By William J. Furney
In Dubai this week, I encountered two men from Pakistan, one named Muhammad and the other Mohammad, both of them upper-end taxi drivers in an otherwise forlorn place that’s desperate to make its mark on the world. One loved the place; the other despised it and couldn’t wait to leave. One took me to my hotel on my arrival from Mumbai, India, and the other ferried me back to the airport for an early morning departure to London the following day. Both drove luxury Lexus sedans and, as it was the holy month of Ramadan, which had begun days earlier, both were fasting. I had ordered their services via Uber, and neither owned their vehicle as, they said, they were employed by a company to drive.
I had not been downtown in the glittery Emirati city before, although I had transited at the airport several times, en route to and from Southeast Asia and Europe. On my arrival this week, I wanted to see the Burj Khalifa: at 828 meters, it’s the current record-holder for the title of Tallest Building in the World. When Muhammad picked me up, straight away I informed him of my desire to see this towering architectural achievement, on the way to my hotel, and he took me directly there.
At with most things you see on TV, and especially large buildings, when you view them up close, in person, they’re usually disappointing. I can report that this is the case with Buckingham Palace in London and it’s also true of this soaring Arab building on the fringes of the desert, which from my vantage point near its base resembled something like a broken, serrated knife. You can stay in it, at the Armani Hotel Dubai, and despite the evident prestige, it’s not all that expensive — a couple of hundred dollars a night for one of the most elevated accommodation experiences possible. Hotels, unlike taxis and just about everything else in Dubai, are quite cheap, it turns out.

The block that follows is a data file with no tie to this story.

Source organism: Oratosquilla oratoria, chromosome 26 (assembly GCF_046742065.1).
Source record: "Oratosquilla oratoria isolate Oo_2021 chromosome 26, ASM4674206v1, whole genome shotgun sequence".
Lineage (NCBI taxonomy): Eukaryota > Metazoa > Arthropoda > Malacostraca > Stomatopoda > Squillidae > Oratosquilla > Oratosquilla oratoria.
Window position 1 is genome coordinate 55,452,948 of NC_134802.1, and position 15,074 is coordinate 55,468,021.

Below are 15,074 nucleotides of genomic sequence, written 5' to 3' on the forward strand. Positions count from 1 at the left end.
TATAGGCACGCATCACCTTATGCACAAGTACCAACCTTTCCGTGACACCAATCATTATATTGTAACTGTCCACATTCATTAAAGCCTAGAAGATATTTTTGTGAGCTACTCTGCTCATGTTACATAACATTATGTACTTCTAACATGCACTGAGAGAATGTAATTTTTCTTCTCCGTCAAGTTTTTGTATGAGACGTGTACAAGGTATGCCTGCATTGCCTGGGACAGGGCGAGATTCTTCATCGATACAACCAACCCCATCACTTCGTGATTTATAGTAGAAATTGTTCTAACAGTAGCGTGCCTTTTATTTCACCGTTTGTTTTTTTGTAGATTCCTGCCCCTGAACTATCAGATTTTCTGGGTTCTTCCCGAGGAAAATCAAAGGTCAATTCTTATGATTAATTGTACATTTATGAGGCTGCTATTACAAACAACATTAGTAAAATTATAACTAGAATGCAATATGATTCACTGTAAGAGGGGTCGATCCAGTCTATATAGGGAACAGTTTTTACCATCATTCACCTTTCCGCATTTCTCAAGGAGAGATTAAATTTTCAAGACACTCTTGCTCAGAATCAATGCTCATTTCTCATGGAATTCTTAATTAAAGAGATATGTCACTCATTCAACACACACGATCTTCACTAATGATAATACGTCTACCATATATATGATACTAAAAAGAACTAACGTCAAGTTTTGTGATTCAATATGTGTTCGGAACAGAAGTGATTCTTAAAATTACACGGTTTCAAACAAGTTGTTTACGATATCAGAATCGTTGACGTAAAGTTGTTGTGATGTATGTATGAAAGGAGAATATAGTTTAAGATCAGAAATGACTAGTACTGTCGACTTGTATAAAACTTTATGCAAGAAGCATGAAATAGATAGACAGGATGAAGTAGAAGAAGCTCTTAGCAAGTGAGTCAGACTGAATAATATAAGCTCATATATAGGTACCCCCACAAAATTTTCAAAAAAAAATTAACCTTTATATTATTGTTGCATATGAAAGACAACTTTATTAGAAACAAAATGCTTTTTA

“The last time I had a Pakistani taxi driver was in Palm Springs last year,” I told Muhammad, “and I was surprised that someone would live so far away from home, in California, just to drive a taxi.” I told him that that driver had told me that he had recently been back to his home country, and the first thing he did when he got there was go to and vote for Imran Khan in the general election that saw the former cricket star and international playboy who married British heiress and journalist Jemima Goldsmith elected as prime minister of the troubled, nuclear-armed nation bordering rival and fellow nuclear power India. Muhammad was happy about this as he thought PM Khan was fantastic. I pretty much do too.
But Muhammad wasn’t so keen on living in Dubai, where as I later discovered, you can’t use WhatsApp to make a voice call. Apparently this is due to the government not wanting to financially weaken its two telecoms companies by letting people make free calls over the internet instead of paying companies in the emirate loads of cash for them. If true, it’s a bit of a dictatorial decision that certainly would not align with the city’s goal to become a global tourism destination — no matter how tall its skinny buildings are. Then again, Dubai is not the most tolerant of places, and you can be arrested for such seemingly banal things as kissing in public or denigrating someone on Facebook.